The numbers: A survey of consumer sentiment rose to 64.6 in January and hit a nine-month high, reflecting easing worries about inflation and Americans’ greater confidence in their own finances.
The index increased from a revised 59.7 in December, the University of Michigan said.
Consumer sentiment is still weak, though. The index is well off a Coronavirus-era peak of 88.3 in April 2021 and a pre-pandemic high of 101.
Key details: A gauge that measures what consumers think about their financial situation — and the current health of the economy — climbed to 68.6 last month. One year ago, the index stood at 72.
Another measure that asks about expectations for the next six months moved up to 62 from 59.9 in the prior month. It’s also just a few notches below year-ago levels.
Americans viewed inflation as less of a threat. They expected the inflation rate in the next year to average about 4%, down from 4.4% in the prior month.
In the longer run, consumers said they see inflation falling toward 3% — above the Federal Reserve’s 2% target. Top Fed officials pay close attention to inflation expectations because they could be a harbinger of future price trends.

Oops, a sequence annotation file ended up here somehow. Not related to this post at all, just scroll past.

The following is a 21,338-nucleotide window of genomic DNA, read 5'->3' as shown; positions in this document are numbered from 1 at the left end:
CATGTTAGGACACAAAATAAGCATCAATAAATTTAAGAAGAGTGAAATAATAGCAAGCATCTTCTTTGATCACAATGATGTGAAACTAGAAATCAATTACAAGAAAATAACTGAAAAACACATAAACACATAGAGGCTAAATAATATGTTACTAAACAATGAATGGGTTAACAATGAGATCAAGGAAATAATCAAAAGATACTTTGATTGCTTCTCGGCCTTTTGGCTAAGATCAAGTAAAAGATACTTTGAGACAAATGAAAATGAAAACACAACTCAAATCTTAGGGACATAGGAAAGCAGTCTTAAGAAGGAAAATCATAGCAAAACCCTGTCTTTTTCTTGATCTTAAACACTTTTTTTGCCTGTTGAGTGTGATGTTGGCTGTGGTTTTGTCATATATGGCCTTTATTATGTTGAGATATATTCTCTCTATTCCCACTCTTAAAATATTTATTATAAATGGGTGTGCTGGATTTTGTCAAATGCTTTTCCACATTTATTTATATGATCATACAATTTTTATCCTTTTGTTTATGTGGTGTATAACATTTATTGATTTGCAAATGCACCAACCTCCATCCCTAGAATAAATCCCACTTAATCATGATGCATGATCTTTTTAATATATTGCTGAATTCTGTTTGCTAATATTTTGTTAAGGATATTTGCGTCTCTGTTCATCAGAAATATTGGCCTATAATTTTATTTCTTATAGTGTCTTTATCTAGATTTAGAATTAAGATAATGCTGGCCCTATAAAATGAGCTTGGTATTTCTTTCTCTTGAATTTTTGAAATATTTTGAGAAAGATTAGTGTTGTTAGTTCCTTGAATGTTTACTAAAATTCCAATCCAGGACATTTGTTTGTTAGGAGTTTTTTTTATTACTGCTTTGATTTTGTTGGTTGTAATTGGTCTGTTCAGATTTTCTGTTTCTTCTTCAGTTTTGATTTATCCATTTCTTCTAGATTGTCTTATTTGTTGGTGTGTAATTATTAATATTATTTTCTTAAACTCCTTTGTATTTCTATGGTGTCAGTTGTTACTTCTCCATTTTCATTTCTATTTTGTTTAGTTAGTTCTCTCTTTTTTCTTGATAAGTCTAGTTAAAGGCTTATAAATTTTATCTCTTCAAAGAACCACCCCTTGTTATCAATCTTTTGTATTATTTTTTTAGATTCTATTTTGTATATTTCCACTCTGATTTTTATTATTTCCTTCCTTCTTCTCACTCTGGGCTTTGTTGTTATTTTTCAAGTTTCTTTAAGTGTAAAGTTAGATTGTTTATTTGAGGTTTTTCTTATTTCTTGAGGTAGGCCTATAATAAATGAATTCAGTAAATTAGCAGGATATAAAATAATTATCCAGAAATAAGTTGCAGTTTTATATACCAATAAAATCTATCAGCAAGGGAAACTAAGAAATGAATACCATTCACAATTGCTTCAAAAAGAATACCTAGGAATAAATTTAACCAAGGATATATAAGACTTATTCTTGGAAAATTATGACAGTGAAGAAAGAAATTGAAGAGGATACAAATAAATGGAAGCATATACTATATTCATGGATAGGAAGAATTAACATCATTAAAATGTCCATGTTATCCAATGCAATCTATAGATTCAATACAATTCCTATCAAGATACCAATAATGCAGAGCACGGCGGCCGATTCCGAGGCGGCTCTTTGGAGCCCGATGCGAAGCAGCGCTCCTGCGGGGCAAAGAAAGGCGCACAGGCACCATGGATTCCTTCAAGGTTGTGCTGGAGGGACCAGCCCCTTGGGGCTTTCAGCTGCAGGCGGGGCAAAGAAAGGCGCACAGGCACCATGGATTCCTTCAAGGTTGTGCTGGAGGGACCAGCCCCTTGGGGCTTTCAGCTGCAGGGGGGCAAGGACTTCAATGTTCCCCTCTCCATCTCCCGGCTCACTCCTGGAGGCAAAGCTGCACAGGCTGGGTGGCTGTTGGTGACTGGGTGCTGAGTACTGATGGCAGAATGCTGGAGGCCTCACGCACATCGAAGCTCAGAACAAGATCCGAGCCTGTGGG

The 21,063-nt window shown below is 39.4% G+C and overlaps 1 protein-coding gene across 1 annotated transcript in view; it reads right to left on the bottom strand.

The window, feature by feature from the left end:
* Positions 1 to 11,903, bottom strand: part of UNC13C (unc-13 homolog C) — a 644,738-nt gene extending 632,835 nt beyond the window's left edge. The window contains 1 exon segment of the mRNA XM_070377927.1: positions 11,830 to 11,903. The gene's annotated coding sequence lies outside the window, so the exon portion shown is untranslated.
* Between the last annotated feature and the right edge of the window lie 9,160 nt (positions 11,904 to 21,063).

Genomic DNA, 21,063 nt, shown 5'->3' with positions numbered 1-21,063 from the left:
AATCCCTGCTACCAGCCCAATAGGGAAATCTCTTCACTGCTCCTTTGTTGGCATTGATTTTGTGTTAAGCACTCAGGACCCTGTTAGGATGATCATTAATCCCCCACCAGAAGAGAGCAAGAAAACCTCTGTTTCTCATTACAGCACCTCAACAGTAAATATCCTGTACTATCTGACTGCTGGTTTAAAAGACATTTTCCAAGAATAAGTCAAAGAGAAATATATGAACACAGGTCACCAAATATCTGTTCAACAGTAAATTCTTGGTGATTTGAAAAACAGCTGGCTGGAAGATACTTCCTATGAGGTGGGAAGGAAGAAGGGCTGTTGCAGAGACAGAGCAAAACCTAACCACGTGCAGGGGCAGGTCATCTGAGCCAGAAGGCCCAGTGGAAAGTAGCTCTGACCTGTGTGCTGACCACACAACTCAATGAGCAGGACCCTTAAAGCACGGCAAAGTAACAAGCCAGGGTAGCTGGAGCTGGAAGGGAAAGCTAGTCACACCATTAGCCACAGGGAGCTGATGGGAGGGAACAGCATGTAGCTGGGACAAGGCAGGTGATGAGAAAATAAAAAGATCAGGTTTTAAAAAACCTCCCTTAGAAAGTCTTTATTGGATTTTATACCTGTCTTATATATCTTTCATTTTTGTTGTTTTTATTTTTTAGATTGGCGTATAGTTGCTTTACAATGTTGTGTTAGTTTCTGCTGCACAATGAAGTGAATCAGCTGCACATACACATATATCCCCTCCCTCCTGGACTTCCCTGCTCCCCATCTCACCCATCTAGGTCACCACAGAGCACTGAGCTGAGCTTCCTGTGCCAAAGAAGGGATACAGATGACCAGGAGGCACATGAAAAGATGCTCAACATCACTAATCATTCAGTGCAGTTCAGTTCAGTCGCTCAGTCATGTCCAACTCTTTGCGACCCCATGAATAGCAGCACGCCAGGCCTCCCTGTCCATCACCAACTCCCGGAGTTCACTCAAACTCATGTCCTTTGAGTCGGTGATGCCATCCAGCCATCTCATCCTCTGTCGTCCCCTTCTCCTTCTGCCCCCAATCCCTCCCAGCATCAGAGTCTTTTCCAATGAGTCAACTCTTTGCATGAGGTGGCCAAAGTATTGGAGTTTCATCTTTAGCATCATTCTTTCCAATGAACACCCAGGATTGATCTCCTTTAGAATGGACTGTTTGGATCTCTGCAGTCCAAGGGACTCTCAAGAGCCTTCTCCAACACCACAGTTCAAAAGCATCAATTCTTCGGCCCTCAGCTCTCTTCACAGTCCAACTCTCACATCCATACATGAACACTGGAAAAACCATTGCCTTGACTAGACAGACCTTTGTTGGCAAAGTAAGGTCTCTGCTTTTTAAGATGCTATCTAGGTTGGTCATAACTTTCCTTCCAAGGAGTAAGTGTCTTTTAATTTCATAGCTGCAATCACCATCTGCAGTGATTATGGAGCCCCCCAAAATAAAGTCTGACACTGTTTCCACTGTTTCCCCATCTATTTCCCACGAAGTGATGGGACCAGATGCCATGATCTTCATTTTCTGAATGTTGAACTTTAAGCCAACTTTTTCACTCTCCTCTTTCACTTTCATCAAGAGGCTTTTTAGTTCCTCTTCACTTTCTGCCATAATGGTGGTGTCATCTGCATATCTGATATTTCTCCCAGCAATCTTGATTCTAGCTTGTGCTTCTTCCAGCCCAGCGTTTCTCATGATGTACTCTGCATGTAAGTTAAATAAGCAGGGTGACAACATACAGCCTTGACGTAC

The current 12-month rate of inflation is 6.5%, based on the consumer-price index. It’s fallen from a peak of 9.1% last summer.
Big picture: Cheaper gas, rebounding stock prices and ebbing inflation have given Americans more reason for hope.
Yet rising interest rates and the threat of recession are leaving Americans on edge. The Fed is rapidly lifting rates to tame high inflation, but its get-tough approach has also increased the odds of a recession.
Looking ahead: “While that is the highest reading in nine months,” said U.S. economist Andrew Hunter at Capital Economics, the relatively low reading suggests “consumers remain unusually downbeat.”